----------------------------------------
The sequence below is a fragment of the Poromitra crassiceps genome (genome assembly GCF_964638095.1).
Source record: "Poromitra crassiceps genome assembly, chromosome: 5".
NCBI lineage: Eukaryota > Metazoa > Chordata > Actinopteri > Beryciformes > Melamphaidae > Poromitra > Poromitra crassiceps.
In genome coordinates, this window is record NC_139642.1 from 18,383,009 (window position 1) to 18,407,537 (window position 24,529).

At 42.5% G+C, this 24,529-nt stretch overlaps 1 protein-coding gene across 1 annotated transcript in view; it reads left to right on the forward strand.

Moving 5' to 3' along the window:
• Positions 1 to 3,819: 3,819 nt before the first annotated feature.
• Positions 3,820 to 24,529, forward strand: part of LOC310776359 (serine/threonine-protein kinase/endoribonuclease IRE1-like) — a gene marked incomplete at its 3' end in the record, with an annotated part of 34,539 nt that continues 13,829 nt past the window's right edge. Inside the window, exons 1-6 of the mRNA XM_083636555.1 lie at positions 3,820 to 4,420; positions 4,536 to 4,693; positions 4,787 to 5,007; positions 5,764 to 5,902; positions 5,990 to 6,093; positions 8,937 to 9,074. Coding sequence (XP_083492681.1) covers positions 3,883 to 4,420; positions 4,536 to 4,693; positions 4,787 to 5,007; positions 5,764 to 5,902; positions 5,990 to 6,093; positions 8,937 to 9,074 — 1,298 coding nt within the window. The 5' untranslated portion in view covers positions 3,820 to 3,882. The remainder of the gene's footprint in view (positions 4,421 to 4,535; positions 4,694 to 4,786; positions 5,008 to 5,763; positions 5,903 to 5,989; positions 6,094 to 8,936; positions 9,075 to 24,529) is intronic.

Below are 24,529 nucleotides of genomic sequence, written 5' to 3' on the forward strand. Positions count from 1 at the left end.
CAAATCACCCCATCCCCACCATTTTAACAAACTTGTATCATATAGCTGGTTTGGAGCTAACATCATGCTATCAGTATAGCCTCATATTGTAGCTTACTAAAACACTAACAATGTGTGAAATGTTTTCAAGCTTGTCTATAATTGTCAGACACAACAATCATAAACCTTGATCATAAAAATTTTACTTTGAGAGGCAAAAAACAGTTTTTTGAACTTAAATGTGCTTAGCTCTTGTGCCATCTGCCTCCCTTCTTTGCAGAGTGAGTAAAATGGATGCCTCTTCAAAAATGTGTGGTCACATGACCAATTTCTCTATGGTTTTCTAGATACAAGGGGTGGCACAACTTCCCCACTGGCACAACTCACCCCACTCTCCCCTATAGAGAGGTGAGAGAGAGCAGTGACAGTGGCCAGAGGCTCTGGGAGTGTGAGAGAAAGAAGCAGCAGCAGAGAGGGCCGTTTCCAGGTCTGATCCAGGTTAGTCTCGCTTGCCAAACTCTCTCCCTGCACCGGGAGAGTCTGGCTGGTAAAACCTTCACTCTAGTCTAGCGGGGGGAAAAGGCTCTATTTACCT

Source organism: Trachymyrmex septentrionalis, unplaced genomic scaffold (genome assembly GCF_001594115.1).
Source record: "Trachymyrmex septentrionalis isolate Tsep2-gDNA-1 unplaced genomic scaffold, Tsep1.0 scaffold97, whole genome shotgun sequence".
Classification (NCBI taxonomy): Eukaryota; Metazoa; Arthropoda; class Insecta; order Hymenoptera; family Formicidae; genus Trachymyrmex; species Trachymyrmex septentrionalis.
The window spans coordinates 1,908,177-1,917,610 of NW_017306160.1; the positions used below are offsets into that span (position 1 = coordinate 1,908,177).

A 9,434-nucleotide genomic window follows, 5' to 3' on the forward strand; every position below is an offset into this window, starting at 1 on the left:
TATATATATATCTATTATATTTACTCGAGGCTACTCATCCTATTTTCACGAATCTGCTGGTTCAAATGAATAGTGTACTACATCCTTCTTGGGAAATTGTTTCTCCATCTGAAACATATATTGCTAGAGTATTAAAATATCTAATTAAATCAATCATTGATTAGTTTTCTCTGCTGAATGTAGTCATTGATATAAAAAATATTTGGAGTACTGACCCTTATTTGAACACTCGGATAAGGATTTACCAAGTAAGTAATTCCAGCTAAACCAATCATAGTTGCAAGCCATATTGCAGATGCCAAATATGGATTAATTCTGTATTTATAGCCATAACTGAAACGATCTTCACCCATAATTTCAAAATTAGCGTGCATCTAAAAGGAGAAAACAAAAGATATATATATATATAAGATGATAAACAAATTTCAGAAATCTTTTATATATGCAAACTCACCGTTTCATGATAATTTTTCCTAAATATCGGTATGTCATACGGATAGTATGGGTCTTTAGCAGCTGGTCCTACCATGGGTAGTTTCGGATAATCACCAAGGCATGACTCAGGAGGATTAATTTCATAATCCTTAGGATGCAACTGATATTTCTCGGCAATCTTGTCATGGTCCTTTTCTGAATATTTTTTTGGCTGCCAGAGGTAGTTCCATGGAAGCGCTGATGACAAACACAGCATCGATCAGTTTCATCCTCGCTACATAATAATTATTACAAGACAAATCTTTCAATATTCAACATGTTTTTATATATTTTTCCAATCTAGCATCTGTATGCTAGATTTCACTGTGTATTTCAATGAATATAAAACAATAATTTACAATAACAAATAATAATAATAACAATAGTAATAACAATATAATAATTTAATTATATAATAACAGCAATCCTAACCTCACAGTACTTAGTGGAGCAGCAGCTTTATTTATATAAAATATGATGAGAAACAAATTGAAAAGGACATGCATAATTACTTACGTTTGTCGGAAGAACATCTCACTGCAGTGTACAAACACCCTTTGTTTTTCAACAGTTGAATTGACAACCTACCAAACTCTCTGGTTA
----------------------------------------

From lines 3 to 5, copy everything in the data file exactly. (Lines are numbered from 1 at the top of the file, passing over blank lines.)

NCBI lineage: Eukaryota > Metazoa > Chordata > Actinopteri > Beryciformes > Melamphaidae > Poromitra > Poromitra crassiceps.
In genome coordinates, this window is record NC_139642.1 from 18,383,009 (window position 1) to 18,407,537 (window position 24,529).

At 42.5% G+C, this 24,529-nt stretch overlaps 1 protein-coding gene across 1 annotated transcript in view; it reads left to right on the forward strand.